Private Student Loans Drying Up, Students Rely on Federal Loans

New reports show that students are relying on federal student loans to finance their college tuition as private student loans become more difficult to obtain. The reports, issued by the College Board, show that private loans fell a whopping 52 percent in the 2008-2009 school year as a result of the financial crisis along with tightened credit standards.

Private student loans are traditionally more difficult to obtain than federal loans because of their higher interest rates and stricter guidelines for approval. It is for this reason that they are typically a last resort for students who don’t qualify for the financial-need driven federal loans. With that being said, students still took out an estimated $22.8 billion private loans in the 2007-2008 school year; however, by the next school year, that number dropped to $11 billion.

To offset the drop in private student loan availability, the federal government attempted to boost student lending in government programs. As a result, federal loans jumped 15 percent in volume, making the total number of federal student loans in the 2008-2009 school year $84 billion. It also helped that as parents lost their jobs, they were able to qualify for a broader spectrum of student loan options for their children.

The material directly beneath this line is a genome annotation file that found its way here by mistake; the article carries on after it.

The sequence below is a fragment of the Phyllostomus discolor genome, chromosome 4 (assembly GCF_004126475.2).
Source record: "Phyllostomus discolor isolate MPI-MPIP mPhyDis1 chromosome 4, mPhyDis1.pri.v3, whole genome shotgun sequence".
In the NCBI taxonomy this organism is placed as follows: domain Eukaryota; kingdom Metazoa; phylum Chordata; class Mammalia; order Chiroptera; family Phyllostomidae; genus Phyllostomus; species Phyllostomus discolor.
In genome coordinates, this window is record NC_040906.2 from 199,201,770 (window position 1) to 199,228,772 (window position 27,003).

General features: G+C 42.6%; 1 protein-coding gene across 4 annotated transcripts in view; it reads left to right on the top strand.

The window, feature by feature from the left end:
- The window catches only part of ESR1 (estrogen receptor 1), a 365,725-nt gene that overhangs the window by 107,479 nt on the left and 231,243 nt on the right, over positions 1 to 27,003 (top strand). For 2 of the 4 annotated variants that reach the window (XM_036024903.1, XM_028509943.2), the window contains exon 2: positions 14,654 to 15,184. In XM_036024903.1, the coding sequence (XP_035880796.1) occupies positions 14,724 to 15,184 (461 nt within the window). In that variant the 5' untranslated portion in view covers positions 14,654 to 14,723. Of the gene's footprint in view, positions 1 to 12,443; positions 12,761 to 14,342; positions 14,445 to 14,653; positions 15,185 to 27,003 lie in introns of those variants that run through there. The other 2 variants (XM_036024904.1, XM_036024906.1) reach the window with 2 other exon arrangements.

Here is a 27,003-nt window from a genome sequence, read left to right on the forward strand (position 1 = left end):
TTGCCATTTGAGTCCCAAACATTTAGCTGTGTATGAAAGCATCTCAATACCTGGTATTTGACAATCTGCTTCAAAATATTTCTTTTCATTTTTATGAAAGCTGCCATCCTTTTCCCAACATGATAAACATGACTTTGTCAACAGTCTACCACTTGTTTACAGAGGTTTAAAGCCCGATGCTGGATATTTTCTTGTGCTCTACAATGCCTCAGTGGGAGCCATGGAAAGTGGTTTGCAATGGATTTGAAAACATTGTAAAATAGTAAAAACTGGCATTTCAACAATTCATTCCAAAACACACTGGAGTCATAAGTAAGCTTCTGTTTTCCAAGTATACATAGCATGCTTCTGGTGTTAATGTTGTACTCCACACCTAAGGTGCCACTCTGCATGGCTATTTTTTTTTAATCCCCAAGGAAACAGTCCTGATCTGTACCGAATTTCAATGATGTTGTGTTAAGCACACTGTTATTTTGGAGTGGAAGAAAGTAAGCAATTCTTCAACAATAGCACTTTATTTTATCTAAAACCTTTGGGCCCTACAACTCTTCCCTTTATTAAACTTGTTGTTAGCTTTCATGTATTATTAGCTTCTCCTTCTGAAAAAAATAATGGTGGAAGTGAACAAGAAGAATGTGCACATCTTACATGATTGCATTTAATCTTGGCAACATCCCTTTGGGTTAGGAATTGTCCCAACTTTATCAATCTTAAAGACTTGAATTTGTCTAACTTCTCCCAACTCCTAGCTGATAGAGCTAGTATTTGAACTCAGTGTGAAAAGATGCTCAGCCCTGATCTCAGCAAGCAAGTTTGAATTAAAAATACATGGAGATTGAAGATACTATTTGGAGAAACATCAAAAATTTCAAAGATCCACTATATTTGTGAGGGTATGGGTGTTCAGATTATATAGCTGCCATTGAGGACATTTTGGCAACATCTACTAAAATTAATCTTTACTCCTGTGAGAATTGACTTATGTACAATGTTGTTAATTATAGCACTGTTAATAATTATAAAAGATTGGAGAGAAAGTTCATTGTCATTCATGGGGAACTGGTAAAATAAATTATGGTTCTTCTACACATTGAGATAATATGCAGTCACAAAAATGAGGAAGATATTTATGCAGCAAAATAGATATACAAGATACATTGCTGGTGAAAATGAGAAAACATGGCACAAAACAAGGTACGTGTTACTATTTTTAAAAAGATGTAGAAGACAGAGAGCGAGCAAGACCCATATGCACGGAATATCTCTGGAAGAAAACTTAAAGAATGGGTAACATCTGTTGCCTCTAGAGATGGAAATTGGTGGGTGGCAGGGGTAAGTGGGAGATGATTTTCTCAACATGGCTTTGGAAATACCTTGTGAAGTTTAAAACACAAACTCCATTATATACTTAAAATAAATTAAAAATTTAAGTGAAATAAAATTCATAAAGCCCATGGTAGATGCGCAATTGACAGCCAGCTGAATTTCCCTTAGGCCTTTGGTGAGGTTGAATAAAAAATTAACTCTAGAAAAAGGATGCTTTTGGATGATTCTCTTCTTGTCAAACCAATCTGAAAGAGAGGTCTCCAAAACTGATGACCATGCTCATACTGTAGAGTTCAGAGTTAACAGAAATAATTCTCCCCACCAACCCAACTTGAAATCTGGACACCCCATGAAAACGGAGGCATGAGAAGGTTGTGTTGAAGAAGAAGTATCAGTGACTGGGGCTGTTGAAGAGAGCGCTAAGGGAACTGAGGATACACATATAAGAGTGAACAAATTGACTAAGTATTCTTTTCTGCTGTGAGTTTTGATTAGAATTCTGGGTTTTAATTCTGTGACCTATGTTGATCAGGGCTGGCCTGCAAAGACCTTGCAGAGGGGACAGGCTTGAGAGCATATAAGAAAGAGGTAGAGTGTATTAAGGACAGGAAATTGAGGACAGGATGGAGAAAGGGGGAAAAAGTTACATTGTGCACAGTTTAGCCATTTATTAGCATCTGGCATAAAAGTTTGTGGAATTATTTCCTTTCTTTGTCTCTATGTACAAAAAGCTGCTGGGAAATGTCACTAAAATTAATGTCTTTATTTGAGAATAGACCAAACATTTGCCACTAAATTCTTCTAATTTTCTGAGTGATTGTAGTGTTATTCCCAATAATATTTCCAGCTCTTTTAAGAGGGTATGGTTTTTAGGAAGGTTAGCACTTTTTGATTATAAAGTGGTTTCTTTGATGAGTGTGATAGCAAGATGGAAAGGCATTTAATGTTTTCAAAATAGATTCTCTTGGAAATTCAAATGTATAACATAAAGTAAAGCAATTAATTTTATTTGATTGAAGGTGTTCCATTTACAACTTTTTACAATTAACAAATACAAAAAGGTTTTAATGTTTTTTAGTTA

But even with President Obama pumping funds into non-repayable federal financial aid like the Pell Grant, it seems students still don’t have enough to work with due to tuition increases. According to the College Board reports, the average tuition at four-year public colleges and universities in the United States rose 6.5 percent in the 2009-2010 school year to $7,020, while tuition for private institutions rose 4.4 percent to $26,273.

So now students, just like unemployed workers, are left scratching their heads as they try to work their way through a system that, while deemed a necessity, seems to lack the resources necessary to successfully participate.

Have you or your child had difficulties obtaining private student loans this school year?

  • susana

    With SAFRA being instituted this past Spring, we are unable to tell whether it will effect students, lenders, schools, the government, etc. for the better or for the worse until another year or two down the road. However with the creation of SAFRA, the Fed eliminated the FFELP program because it saves a large chunk of money every year by cutting out the middle man. Now all federal loans are originated through Direct Loans. Some schools are having a hard time with transition, others are handling it well, check out this article on it: http://j.mp/953VwD